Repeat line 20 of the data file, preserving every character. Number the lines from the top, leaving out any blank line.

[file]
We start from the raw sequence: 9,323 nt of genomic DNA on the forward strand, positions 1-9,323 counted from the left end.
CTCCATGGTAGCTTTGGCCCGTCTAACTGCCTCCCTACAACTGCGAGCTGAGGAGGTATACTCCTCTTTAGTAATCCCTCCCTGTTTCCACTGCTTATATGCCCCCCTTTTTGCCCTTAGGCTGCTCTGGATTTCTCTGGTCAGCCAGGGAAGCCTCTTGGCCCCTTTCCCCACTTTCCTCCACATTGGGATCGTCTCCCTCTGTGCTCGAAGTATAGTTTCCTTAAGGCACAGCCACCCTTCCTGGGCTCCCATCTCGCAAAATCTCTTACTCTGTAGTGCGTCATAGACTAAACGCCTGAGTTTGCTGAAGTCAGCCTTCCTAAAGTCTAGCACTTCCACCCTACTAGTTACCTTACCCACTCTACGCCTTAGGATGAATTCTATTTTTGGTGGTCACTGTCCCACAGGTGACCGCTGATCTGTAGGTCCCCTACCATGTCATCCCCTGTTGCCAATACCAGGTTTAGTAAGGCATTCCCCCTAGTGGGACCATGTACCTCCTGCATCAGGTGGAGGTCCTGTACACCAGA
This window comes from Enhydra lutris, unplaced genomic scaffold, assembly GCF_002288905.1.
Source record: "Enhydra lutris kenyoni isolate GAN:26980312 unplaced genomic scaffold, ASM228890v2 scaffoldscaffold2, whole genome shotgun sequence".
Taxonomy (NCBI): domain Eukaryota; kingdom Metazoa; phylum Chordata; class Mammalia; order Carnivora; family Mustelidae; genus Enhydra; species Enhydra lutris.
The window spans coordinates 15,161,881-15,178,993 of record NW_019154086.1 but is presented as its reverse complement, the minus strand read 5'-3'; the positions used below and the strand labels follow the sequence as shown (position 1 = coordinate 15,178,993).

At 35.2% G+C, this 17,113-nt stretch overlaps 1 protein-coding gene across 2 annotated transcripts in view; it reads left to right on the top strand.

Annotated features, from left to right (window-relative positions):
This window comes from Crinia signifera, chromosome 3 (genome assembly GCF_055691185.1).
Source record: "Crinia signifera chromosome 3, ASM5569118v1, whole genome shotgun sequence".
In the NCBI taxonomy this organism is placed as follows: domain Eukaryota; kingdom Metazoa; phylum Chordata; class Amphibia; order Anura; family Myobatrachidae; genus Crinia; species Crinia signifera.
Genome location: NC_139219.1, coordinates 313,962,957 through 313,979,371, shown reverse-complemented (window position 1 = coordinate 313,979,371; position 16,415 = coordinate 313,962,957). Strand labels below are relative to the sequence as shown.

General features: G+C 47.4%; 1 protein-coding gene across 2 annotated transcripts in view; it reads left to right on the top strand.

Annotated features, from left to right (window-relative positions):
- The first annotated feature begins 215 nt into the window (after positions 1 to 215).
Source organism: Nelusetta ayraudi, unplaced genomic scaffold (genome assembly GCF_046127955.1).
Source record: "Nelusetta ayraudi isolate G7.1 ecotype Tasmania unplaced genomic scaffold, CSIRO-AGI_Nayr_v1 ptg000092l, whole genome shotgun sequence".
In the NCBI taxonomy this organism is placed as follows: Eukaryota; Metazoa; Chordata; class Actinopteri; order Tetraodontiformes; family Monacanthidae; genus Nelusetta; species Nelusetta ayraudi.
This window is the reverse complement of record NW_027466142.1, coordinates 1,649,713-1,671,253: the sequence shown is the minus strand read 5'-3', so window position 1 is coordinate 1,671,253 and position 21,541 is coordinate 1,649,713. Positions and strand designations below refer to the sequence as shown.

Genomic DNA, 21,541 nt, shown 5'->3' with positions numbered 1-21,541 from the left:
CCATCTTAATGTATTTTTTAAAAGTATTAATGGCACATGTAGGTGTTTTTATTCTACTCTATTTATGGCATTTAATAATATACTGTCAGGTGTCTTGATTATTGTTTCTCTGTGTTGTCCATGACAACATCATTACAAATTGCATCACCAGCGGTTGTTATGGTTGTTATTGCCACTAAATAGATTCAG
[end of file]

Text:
Genomic DNA, 21,541 nt, shown 5'->3' with positions numbered 1-21,541 from the left: